About William Cummings Blythe Orrock
W. C. B. ORROCK DIES FROM EFFECTS OF PARALYTIC STROKE
One of Richfield's Great Old Men Buried on New Year's Eve
It was a long and a useful life that closed when W. C. B. Orrock, one of Richfield's great old men, passed away Friday from the effects of a paralytic stroke, after a comparatively short suffering. He had been a landmark of our city, and all Richfield sympathizes with the bereaved survivors. He had been prominent in our business, social and political life. He had been an active and faithful church worker. He took interest in everything that pertained to the welfare of the community, and all his acts were characterized by method and system. How systematic he went about things is evidenced by the fact that among his papers he left, his children found a short autobiography written by himself, which he called “My Life History." This biography mentions every fact of his life, and reads:
"I was born in Glasgow, Scotland, February 9. 1849. My parents, John and Mary Cummings Orrock, moved from Scotland to England about the year 1855 and located in Liverpool, 'where my father was drowned while boating on the river Mersey. Shortly after his death, my mother moved to Bolton, Lancashire, with her two children, myself and sister Elizabeth. Here we were all baptized into the L. D. S. church at Hall i' th' Wood, near Tong, by William Ogden. On February 26, 1863, I was ordained a priest in the Aaronic priesthood by Alexander Foster. Our family emigrated to Utah in June, 1868, crossing the Atlantic in the sailing ship Emerald Isle, this sea voyage lasting two months, and traveling for three weeks by wagon across the plains. I left the company of Saints and worked on the railroad at the head of Echo canyon until Christmas. Later I located in Santaquin, Utah County. I married Mary Ann Ogden on November 5, 1869 In the endowment house. Apostle Daniel H. Wells performed the ceremony. In the fall of 1871 we moved to Richfield. There were born through this marriage eight children, three boys and five girls. My wife, Mary Ann, took suddenly sick while attending the dedication of the Manti Temple and died a few days after opening of the temple.
"I was ordained a high priest on being set apart as second councilor to Bishop Poulson in the bishopric of the Richfield ward, to fill the vacancy created when Brother GotIieb Ence was called on a mission. In the spring of 1874, on the organizing of the United Order, I joined the same and was called to have charge of a company of farmers, which position I held until the order was disorganized in the fall of 1877. This same fall the county court appointed L. P. Christensen, James Sellers and myself to settle up the business of the order with John A. HeIstrom as secretary. In April 1884, I was set apart for a mission to Great Britain and labored in the Leeds and Manchester conference. For some twenty-six months. I have lived in Richfield continuously since the fall of 1871.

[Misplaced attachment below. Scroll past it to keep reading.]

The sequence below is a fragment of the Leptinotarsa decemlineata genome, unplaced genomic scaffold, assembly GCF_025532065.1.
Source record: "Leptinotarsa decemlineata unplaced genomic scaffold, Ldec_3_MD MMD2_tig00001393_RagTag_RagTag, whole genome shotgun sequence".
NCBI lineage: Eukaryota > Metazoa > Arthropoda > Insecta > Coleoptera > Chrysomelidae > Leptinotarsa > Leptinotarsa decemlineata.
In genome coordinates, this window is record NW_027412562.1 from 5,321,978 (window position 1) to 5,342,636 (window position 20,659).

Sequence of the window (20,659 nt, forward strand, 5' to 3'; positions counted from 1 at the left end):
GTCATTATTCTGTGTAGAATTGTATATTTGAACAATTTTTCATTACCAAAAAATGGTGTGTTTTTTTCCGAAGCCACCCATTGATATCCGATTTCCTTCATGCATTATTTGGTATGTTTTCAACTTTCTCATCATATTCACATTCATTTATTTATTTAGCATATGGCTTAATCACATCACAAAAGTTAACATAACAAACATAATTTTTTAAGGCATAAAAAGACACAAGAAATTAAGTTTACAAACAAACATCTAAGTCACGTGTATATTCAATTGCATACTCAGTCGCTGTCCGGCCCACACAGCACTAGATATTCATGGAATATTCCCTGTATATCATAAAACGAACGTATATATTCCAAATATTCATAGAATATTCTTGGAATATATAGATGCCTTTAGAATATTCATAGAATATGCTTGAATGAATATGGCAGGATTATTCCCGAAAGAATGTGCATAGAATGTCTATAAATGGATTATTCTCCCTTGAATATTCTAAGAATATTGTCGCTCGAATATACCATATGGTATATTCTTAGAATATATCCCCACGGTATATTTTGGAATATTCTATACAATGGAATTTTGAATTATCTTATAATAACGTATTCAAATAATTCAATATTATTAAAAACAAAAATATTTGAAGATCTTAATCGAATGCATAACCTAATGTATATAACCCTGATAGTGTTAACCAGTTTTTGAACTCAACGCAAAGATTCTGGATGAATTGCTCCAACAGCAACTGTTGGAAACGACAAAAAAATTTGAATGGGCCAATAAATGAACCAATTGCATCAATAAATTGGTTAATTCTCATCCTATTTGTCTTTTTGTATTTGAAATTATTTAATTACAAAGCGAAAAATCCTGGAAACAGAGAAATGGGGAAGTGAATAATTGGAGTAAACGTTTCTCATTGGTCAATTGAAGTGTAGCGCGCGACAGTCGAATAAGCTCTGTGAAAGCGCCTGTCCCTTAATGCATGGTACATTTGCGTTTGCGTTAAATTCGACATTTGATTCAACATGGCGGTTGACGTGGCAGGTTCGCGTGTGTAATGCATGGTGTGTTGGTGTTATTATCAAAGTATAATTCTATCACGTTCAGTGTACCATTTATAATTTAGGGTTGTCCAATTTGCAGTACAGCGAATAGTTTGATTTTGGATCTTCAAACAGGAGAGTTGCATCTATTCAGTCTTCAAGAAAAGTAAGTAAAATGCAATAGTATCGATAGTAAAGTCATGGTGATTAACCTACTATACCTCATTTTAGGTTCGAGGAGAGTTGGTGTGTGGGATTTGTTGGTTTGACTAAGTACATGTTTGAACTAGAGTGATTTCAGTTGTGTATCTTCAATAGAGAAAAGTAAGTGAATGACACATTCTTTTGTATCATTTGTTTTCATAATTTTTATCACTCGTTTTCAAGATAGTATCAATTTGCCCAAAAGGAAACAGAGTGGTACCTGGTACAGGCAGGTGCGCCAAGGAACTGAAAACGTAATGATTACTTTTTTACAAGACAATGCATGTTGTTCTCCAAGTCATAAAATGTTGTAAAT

"On the 28th day of February, I married Martha M. Outzen Ogden, and from this marriage I have four children, one boy and three girls. All my children are members of the church, in good standing, for which I thank my Heavenly Father, and trust they will ever continue in the same."
The surviving children from Mr. Orrock's first wife are J. W. Orrock of Midway, William T. Orrock, Mrs. Chariton Seegmiller, Joseph H. Orrock, and Mrs. Chas. Wilson of Richfield and Mrs. Maud Christensen of Beaver. Those surviving from his second wife are Eugene Orrock of Ely, Nevada, Mrs. J. I. Curtis of Richfield, Mrs. Hillard Vorhees of Manti and Mrs. A. D. Anderson of Richfield. Thirty-eight grandchildren and twenty-one great grandchildren are also among the survivors.
Funeral services were held Monday afternoon in the First ward chapel, C. P. Christensen of the ward bishopric conducting. Soren Christiansen offered the invocation. Musical numbers included selections by a quartet composed of Mrs. Jas. M. Peterson, Mrs. F. H. Gunn, J. W. Olsen and Elmer Strobel, and solos by Mrs. Jas. M Peterson and Robert Poole. Miss Melba Ence and Miss Lenna Thurber acted as accompanists.
Joseph Ogden read a biographical sketch of the deceased, and Jos. H. Eckersley of Salt Lake City, A convert of Mr. Orrock, spoke of him in terms of highest respect. The benediction was pronounced by A. G. Young.
Under the supervision of the Relief Society, grandchildren of the deceased carried the many beautiful floral tributes. Other grandchildren; Rollo Seegmiller, Clare Orrock, Cyril Orrock, Ted Orrock and Deloy Hansen acted as pallbearers. A long cortege of cars followed the remains to the· city cemetery where Charles Wilson dedicated the grave.